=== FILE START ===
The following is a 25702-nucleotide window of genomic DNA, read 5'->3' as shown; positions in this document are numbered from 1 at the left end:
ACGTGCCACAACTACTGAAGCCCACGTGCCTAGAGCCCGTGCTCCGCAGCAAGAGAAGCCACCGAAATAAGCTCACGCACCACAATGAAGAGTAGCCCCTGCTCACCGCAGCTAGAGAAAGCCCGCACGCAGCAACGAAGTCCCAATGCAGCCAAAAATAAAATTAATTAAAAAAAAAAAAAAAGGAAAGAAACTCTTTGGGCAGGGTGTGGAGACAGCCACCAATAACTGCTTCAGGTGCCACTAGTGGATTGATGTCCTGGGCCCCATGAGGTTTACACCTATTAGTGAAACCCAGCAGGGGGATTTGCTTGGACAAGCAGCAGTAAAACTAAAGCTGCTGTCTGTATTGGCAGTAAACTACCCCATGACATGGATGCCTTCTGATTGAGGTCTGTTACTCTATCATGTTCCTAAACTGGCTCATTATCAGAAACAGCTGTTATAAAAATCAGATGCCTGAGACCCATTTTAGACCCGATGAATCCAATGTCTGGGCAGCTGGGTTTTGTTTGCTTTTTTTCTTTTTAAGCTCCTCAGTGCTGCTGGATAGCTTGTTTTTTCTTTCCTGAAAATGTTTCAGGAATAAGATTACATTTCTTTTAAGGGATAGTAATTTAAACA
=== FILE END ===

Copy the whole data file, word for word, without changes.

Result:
The following is a 25702-nucleotide window of genomic DNA, read 5'->3' as shown; positions in this document are numbered from 1 at the left end:
ACGTGCCACAACTACTGAAGCCCACGTGCCTAGAGCCCGTGCTCCGCAGCAAGAGAAGCCACCGAAATAAGCTCACGCACCACAATGAAGAGTAGCCCCTGCTCACCGCAGCTAGAGAAAGCCCGCACGCAGCAACGAAGTCCCAATGCAGCCAAAAATAAAATTAATTAAAAAAAAAAAAAAAGGAAAGAAACTCTTTGGGCAGGGTGTGGAGACAGCCACCAATAACTGCTTCAGGTGCCACTAGTGGATTGATGTCCTGGGCCCCATGAGGTTTACACCTATTAGTGAAACCCAGCAGGGGGATTTGCTTGGACAAGCAGCAGTAAAACTAAAGCTGCTGTCTGTATTGGCAGTAAACTACCCCATGACATGGATGCCTTCTGATTGAGGTCTGTTACTCTATCATGTTCCTAAACTGGCTCATTATCAGAAACAGCTGTTATAAAAATCAGATGCCTGAGACCCATTTTAGACCCGATGAATCCAATGTCTGGGCAGCTGGGTTTTGTTTGCTTTTTTTCTTTTTAAGCTCCTCAGTGCTGCTGGATAGCTTGTTTTTTCTTTCCTGAAAATGTTTCAGGAATAAGATTACATTTCTTTTAAGGGATAGTAATTTAAACA